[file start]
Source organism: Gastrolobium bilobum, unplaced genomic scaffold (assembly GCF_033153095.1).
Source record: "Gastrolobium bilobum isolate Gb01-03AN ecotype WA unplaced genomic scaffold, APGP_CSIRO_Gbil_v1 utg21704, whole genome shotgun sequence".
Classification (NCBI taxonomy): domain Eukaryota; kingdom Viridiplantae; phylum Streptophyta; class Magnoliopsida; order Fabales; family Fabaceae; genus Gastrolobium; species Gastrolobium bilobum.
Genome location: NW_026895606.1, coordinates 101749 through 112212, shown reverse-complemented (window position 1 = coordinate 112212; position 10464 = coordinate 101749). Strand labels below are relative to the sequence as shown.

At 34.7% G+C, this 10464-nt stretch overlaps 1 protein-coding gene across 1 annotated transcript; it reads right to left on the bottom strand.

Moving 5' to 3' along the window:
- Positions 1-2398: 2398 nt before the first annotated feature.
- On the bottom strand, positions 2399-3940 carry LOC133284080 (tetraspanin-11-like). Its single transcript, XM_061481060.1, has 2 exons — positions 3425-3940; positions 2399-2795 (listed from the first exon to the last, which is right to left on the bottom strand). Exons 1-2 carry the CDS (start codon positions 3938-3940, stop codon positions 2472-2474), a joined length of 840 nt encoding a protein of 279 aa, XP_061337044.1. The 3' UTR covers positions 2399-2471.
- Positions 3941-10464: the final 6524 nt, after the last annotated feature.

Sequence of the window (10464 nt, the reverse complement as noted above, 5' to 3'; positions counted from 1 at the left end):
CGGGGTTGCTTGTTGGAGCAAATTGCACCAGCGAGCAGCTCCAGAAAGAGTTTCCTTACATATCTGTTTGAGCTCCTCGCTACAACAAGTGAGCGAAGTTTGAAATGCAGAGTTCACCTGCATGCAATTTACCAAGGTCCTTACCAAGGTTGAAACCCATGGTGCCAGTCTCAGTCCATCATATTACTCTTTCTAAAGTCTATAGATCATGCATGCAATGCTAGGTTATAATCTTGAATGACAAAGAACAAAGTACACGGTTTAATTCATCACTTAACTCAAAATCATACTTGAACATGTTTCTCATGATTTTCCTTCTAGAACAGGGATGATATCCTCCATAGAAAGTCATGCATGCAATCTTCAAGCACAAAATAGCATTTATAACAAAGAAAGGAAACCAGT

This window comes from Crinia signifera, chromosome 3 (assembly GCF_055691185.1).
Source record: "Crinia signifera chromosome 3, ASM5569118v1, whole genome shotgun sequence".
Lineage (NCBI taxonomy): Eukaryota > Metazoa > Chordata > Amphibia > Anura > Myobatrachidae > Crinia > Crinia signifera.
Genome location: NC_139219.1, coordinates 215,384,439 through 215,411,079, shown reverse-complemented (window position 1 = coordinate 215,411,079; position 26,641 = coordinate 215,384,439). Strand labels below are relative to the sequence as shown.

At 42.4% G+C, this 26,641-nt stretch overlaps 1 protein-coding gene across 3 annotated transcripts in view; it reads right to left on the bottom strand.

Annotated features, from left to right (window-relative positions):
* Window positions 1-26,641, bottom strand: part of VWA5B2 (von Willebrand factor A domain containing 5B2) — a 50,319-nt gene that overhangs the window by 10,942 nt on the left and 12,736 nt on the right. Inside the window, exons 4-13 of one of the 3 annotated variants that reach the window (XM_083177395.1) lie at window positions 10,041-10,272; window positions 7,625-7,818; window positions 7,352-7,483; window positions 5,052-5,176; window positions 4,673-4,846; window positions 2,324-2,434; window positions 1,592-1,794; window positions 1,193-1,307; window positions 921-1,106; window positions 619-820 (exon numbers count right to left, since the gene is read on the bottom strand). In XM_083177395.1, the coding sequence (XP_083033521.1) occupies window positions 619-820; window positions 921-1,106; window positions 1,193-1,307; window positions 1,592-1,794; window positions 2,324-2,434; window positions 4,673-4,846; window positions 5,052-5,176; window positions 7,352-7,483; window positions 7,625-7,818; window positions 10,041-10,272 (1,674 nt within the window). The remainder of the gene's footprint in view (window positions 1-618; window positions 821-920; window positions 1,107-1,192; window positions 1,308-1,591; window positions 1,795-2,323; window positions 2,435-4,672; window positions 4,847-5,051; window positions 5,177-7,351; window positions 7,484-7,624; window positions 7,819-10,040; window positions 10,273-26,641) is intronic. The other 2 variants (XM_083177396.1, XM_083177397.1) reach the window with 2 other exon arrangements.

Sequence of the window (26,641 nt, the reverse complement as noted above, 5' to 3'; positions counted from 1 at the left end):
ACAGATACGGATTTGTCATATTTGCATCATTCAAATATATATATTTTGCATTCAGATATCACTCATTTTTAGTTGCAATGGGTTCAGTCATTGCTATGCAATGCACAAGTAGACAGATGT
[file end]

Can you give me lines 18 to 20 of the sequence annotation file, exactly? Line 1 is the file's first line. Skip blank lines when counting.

* Window positions 1-26,641, bottom strand: part of VWA5B2 (von Willebrand factor A domain containing 5B2) — a 50,319-nt gene that overhangs the window by 10,942 nt on the left and 12,736 nt on the right. Inside the window, exons 4-13 of one of the 3 annotated variants that reach the window (XM_083177395.1) lie at window positions 10,041-10,272; window positions 7,625-7,818; window positions 7,352-7,483; window positions 5,052-5,176; window positions 4,673-4,846; window positions 2,324-2,434; window positions 1,592-1,794; window positions 1,193-1,307; window positions 921-1,106; window positions 619-820 (exon numbers count right to left, since the gene is read on the bottom strand). In XM_083177395.1, the coding sequence (XP_083033521.1) occupies window positions 619-820; window positions 921-1,106; window positions 1,193-1,307; window positions 1,592-1,794; window positions 2,324-2,434; window positions 4,673-4,846; window positions 5,052-5,176; window positions 7,352-7,483; window positions 7,625-7,818; window positions 10,041-10,272 (1,674 nt within the window). The remainder of the gene's footprint in view (window positions 1-618; window positions 821-920; window positions 1,107-1,192; window positions 1,308-1,591; window positions 1,795-2,323; window positions 2,435-4,672; window positions 4,847-5,051; window positions 5,177-7,351; window positions 7,484-7,624; window positions 7,819-10,040; window positions 10,273-26,641) is intronic. The other 2 variants (XM_083177396.1, XM_083177397.1) reach the window with 2 other exon arrangements.

Sequence of the window (26,641 nt, the reverse complement as noted above, 5' to 3'; positions counted from 1 at the left end):
ACAGATACGGATTTGTCATATTTGCATCATTCAAATATATATATTTTGCATTCAGATATCACTCATTTTTAGTTGCAATGGGTTCAGTCATTGCTATGCAATGCACAAGTAGACAGATGT